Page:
DFAS mulls outsourcing pay system

The Defense Finance and Accounting Service is testing the outsourcing waters

again to determine whether the private sector can more efficiently and more

frugally manage the system it uses to processes billions of dollars of payments

for military retirees and their family members.

The study will be conducted as part of a cost comparison under the Office

of Management and Budget's Circular A-76, which calls for agencies to compare

the government's cost of providing a service vs. the cost the private sector

would charge for the same service. The Defense Department leads all other

federal agencies in A-76 studies and competitions.

DFAS briefed contractors in Arlington, Va., Sept. 21 on its plans for

the payment system, dubbed the Defense Retiree and Annuitant Pay System

(DRAS). DFAS manages finances for all military branches in addition to administering

benefits accounts and checks for about 2.3 million retirees and dependents.

Up for bid is much of the back-end work related to retiree and annuity

payments such as establishing and managing accounts, providing customer

service, verifying data, processing reports and notices, making collections

from overpayments and managing automated information system changes.

DFAS would continue to issue the checks each month. Also, if DFAS officials

decide to outsource the work, any anticipated changes "would be transparent"

to the recipients, said David Brown, a contracting officer at DFAS. "Hopefully,

[the system] will improve with advances in technology and new ideas" from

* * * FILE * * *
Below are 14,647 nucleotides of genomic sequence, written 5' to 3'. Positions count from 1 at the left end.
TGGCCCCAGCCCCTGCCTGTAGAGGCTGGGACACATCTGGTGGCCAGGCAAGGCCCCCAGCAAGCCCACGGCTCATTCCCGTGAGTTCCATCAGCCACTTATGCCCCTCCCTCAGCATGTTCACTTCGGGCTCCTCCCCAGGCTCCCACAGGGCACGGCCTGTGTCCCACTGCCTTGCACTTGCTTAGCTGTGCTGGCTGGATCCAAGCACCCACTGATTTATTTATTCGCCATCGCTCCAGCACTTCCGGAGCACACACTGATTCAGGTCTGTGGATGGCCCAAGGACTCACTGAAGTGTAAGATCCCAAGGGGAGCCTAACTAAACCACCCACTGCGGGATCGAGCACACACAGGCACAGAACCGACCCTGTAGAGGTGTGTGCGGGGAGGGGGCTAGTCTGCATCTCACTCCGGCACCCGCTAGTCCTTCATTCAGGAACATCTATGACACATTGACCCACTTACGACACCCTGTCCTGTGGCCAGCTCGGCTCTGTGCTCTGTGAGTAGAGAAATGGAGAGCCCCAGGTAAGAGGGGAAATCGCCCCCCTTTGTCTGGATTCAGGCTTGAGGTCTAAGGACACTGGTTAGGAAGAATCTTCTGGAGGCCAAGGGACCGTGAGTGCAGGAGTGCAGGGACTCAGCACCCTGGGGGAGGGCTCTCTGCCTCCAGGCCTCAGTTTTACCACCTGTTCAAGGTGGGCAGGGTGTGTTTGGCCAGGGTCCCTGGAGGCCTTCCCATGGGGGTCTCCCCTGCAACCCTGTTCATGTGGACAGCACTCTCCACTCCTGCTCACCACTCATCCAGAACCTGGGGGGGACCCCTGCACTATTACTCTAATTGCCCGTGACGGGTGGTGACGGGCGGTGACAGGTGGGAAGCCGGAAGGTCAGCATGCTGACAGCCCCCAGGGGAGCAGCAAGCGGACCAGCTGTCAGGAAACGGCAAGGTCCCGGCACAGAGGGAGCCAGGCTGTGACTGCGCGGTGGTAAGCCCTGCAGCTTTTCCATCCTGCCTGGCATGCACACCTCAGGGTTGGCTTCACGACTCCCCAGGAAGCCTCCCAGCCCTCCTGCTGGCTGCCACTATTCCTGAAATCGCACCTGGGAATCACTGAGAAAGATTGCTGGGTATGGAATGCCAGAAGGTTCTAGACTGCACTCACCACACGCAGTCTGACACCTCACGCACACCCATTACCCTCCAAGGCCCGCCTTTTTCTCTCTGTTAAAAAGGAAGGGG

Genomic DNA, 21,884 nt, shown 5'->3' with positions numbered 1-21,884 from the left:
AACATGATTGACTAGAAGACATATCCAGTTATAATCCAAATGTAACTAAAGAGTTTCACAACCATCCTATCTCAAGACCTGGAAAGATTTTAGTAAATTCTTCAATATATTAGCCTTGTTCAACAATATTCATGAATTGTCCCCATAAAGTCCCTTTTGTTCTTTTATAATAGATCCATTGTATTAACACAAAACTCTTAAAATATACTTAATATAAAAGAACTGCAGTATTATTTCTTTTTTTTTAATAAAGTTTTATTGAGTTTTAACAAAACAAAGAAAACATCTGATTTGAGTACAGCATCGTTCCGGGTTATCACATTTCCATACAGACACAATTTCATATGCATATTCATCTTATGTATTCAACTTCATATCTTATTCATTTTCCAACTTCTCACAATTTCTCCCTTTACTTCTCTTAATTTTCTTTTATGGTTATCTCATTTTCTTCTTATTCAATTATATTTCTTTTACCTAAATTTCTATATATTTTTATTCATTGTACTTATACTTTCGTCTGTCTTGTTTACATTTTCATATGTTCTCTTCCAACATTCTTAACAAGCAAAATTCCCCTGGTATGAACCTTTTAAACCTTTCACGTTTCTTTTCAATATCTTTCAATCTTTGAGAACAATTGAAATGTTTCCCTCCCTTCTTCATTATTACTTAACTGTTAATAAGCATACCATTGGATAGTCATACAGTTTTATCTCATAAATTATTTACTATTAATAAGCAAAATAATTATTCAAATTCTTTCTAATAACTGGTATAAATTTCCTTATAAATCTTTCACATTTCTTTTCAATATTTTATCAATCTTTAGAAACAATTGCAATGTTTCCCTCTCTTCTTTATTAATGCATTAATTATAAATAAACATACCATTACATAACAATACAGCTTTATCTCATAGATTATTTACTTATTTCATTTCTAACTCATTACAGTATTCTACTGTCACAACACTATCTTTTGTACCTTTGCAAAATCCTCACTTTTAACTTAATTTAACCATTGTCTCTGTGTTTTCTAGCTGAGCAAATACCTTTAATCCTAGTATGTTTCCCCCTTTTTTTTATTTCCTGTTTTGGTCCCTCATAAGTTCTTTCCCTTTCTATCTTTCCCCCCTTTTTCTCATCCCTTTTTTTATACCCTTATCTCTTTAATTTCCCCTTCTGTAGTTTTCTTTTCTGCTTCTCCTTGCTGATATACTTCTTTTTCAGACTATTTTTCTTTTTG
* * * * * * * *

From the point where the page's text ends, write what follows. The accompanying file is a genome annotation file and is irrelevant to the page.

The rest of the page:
the contractor, Brown said.

Interested contractors must put together proposals for the work. DFAS

officials will not say how much it currently costs to do the job.

But moving federal jobs onto contractor payrolls has proven unpopular

with federal employees. A spokes-man for the American Federation of Government

Employees said he is ready to fight to keep jobs in agencies.

"Do we want to compete? No one wants to compete. For God's sake the private

sector doesn't want to compete," said Wiley Pearson, defense policy analyst

for AFGE, AFL-CIO. "However, if the only option we have is for the work

to go uncontested out the front door, then of course we are going to contest

it."

Fair competition for the work allows federal employees to demonstrate

"what we already know — that the federal workforce is highly capable and

competitive if allowed to be. The downside is, in the process of us winning...we'll

probably lose some employees," Pearson said. "That doesn't make us happy,

but losing a few is better than losing everything."

This is the second time DFAS has launched an A-76 cost analysis for

the DRAS program after receiving an underwhelming response from contractors

last year. The first time, DFAS issued "a 3,000-page solicitation," said

Ken Beeks of Business Executives for National Security, a private, nonprofit

organization that makes recommendations on national security. "Business

leaders looked at it and said, this is nonsense — no way," he said. DFAS

subsequently pulled the solicitation and began reworking it.

When DFAS released its latest version last month, contractors were interested

but apprehensive, according to Capt. John Stensland, a Navy officer with

DFAS' office in Cleveland, which is responsible for processing retiree pay.

Some contractors felt they needed to know upfront whether they were

players for the contract, he said. As a result, DFAS sponsored a preliminary

meeting to discuss the work and let contractors pitch their capabilities.

"And we gave them an assessment of their capability to do the work," Stensland

said. Potential contractors will visit DFAS' Cleveland office on Oct. 3.

George Kolesar, division manager for Science Applications International

Corp., which is considering a bid, said there will be a great deal of interest

in the DFAS solicitation. "I guess the key point is whether the government

will actually award this if they get a reasonable bid," Kolesar said.

"There are some who believe government is not sincere," he said, and

that government issues the solicitations only because it has to. "But we

think this is going to be a real one."

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